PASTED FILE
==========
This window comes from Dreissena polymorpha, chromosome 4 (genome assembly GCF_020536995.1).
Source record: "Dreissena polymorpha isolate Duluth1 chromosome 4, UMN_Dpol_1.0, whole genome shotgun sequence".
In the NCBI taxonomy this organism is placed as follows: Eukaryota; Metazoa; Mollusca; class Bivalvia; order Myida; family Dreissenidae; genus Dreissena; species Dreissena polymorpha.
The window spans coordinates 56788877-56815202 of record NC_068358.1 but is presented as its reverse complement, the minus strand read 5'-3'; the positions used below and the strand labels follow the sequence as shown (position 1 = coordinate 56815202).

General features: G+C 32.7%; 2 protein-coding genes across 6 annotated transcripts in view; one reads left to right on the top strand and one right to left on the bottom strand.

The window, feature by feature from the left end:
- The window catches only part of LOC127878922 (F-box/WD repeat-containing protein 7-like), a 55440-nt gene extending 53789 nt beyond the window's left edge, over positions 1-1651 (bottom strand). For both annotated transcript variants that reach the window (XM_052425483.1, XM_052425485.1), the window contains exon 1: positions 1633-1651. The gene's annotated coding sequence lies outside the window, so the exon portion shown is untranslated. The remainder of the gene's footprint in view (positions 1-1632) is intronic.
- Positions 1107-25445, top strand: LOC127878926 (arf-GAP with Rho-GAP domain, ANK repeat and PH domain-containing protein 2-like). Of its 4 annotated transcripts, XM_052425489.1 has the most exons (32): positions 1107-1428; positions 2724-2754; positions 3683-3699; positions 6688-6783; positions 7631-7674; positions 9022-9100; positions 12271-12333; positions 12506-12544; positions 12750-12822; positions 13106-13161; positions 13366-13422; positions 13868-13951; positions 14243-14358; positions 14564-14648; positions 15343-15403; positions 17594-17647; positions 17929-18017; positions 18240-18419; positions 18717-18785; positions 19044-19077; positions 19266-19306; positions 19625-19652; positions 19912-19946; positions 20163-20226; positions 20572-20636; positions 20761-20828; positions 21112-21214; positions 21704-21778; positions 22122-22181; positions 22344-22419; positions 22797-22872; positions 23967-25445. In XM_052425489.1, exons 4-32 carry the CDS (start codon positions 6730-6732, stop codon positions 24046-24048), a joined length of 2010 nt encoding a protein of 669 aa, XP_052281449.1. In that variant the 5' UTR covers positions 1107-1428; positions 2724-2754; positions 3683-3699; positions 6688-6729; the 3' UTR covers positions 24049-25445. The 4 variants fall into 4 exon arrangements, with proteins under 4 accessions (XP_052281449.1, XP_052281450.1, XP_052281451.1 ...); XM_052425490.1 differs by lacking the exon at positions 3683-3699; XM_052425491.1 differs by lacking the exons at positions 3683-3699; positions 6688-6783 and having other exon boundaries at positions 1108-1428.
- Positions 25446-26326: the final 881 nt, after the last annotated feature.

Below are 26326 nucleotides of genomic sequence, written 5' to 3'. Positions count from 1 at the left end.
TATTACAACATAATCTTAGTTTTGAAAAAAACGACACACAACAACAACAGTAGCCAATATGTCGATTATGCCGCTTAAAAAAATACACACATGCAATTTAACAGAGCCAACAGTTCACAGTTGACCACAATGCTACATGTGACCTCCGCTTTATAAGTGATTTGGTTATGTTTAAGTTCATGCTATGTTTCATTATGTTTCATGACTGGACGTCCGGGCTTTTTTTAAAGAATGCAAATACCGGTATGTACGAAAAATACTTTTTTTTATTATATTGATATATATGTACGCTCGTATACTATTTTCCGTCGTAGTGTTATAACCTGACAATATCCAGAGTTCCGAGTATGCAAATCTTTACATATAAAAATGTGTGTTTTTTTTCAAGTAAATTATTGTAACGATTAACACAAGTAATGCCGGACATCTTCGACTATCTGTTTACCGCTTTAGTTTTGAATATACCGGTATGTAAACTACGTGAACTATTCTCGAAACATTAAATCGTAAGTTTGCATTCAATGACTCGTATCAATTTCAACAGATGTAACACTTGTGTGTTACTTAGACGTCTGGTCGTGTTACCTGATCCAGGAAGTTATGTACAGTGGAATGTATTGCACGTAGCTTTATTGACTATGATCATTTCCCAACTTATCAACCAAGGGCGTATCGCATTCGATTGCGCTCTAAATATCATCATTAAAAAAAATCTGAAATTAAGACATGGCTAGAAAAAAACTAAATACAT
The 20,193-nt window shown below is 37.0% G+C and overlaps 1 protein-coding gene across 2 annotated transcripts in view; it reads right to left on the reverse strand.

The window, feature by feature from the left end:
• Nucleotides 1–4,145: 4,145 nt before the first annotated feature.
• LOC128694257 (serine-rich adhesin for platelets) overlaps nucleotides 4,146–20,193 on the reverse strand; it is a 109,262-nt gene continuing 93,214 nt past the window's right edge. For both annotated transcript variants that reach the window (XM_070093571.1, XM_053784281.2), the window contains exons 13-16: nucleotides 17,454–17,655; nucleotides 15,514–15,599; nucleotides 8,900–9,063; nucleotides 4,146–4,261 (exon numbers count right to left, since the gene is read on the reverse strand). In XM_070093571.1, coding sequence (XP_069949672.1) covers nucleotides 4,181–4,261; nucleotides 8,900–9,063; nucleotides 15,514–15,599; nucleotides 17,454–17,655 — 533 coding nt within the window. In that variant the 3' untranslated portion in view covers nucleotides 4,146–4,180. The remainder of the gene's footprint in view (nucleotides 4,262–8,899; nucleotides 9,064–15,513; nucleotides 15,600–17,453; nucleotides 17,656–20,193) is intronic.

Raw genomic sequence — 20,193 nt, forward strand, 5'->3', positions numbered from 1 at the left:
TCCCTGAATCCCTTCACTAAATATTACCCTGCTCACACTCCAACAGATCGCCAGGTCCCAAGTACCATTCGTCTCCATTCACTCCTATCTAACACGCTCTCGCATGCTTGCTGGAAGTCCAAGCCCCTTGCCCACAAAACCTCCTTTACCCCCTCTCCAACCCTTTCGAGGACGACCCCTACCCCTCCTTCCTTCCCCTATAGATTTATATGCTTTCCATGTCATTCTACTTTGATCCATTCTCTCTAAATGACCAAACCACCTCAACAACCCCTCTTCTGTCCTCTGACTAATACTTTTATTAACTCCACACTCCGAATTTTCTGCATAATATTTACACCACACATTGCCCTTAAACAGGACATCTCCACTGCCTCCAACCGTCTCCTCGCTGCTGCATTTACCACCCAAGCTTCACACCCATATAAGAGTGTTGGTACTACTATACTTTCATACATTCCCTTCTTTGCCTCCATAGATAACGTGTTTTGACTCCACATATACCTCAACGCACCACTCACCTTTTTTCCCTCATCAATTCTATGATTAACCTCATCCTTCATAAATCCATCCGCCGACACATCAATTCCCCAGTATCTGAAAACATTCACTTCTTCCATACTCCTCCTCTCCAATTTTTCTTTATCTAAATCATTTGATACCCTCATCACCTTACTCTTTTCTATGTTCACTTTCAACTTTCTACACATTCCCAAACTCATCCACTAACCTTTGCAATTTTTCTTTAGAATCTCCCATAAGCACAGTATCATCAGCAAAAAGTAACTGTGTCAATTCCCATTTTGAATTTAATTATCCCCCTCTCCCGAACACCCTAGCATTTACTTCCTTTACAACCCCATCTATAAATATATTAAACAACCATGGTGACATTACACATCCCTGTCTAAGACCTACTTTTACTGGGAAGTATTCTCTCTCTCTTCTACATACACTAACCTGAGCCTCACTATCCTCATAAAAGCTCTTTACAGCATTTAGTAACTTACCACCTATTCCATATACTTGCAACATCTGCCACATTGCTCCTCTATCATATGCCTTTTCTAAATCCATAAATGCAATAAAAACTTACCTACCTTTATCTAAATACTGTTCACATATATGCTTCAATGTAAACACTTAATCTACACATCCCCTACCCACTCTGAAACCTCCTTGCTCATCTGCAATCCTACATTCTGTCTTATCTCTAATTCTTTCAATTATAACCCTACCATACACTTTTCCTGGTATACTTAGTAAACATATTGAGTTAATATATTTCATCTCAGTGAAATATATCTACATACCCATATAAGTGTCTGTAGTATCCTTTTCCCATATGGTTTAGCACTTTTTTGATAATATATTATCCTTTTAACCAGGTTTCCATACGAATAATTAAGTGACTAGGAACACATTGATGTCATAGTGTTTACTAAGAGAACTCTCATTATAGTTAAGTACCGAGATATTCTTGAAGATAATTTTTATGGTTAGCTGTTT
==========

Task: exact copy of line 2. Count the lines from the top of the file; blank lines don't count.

Source record: "Dreissena polymorpha isolate Duluth1 chromosome 4, UMN_Dpol_1.0, whole genome shotgun sequence".